From e-Learning to e-Education: Goals, Strategic Assessment and Implications

From e-Learning to e-Education: Goals, Strategic Assessment and Implications

Zohar Ben-Asher (European Centre for Research & Financing, Israel)
DOI: 10.4018/978-1-60566-940-3.ch001
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Abstract

The chapter examines the educational (and schooling) processes as related to the overall social, political and economic processes, so as to set the context within which e-Learning has to be explored and discussed and within which a strategy for it can be forged. Such issues as the economic implications of the educational system, the extent to which economic considerations and realities are actually taken into account in curricula building and in the process of teacher training are discussed, along with the notion of acquisition of knowledge and/or information. The chapter portrays the parameters that are required to create a well balanced strategy for the developing of e-Learning as a major vehicle for the implementation of the overall social goals of education, of which one essential seems to be lacking at times: the preparation of the system’s customer, the pupil, as a critical observer of reality and a careful and discriminative customer of the ever developing consumption oriented society.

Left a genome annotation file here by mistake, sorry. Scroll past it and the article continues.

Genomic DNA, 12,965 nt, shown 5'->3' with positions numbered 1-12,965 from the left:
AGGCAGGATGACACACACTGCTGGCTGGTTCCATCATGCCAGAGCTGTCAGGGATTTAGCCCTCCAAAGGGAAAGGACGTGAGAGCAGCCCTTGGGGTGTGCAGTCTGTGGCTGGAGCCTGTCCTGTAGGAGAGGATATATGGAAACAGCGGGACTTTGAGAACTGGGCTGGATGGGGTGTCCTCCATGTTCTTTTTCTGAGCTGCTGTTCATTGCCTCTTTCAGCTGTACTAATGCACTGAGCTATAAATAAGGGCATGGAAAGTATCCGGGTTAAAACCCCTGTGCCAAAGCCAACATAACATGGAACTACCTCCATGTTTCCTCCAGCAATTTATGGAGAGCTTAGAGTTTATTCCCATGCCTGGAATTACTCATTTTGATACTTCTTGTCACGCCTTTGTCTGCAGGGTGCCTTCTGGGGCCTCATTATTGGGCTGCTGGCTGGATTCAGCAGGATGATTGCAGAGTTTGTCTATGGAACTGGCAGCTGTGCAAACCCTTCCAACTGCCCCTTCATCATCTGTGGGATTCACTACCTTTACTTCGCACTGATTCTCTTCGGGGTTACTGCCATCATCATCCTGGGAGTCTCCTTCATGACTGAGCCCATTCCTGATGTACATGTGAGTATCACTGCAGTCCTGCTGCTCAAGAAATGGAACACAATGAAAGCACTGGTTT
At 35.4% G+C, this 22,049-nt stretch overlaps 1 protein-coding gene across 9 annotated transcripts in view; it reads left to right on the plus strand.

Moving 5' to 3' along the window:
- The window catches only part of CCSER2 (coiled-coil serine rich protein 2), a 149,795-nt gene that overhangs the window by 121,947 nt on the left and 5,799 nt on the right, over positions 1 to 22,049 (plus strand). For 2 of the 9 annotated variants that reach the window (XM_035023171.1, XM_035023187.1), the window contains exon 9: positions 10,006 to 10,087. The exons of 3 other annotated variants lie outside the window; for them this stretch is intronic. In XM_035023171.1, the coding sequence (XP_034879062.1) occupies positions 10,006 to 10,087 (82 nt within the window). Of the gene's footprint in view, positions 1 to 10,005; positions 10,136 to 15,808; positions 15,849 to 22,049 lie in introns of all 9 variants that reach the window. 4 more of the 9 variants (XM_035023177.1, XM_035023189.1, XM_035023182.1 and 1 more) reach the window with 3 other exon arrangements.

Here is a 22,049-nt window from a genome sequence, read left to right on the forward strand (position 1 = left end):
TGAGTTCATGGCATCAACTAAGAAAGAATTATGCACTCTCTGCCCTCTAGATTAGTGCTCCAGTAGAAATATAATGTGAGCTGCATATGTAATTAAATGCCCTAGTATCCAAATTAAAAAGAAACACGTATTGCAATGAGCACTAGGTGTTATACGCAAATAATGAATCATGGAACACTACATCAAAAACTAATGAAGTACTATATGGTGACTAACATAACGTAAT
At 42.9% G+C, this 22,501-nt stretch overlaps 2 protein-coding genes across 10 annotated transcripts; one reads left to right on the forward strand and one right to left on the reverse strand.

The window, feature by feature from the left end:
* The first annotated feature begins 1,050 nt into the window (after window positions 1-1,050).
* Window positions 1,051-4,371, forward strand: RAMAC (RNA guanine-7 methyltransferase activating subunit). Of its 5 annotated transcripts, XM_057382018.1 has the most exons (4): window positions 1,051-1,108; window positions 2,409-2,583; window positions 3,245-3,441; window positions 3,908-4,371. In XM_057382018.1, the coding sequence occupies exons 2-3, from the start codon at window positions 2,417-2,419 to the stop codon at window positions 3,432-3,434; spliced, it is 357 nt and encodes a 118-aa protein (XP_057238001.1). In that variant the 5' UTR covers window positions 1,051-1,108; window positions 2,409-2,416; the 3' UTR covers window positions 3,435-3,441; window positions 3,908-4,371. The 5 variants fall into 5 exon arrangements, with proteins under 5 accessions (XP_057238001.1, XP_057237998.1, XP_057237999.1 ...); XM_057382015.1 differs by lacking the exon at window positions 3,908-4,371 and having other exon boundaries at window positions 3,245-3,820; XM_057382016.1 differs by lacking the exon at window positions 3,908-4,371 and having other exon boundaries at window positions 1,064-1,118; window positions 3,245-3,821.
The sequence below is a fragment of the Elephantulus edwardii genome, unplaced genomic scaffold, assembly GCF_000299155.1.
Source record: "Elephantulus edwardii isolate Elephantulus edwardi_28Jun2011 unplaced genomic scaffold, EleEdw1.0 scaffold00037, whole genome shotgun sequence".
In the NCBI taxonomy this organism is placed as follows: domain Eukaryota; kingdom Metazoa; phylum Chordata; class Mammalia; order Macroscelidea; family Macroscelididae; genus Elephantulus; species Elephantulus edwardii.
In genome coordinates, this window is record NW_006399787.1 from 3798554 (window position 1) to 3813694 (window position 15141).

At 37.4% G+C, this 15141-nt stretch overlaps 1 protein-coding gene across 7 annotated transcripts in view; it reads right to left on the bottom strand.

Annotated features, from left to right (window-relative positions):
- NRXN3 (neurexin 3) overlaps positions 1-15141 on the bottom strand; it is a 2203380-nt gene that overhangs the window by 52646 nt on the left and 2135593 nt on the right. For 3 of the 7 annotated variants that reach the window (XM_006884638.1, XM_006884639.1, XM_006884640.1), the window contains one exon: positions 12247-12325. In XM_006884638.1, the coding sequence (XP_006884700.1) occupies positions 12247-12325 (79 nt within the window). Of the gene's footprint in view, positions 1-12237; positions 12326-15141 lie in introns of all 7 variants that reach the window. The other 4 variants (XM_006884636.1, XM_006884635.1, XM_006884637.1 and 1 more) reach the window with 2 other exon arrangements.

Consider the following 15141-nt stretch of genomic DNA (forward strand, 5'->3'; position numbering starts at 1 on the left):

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Commonly Perceived Educational Goals And Objectives

Almost any survey in nearly any society in the world would turn out several cliché responses as to what education is all about. The maxim that education is a social process, aimed at social cohesion (or balance) is hardly ever challenged. Yet, the educational discourse seems to be almost entirely divorced from key social issues. To point at one example, the crucial economic processes (and implications) that shape society and its members are hardly ever addressed in the educational discourse. Still another anomaly stands at the heart of the general socio-educational debate: if education aims to change social values and concepts that have over time become undesirable or unwanted (e.g., discrimination, segregation and other outdated concepts), how can educators, themselves products of the system that encouraged these archaic ideals, be expected to eradicate or change such values, ideas and practice? Can they be true agents for such a desired change?

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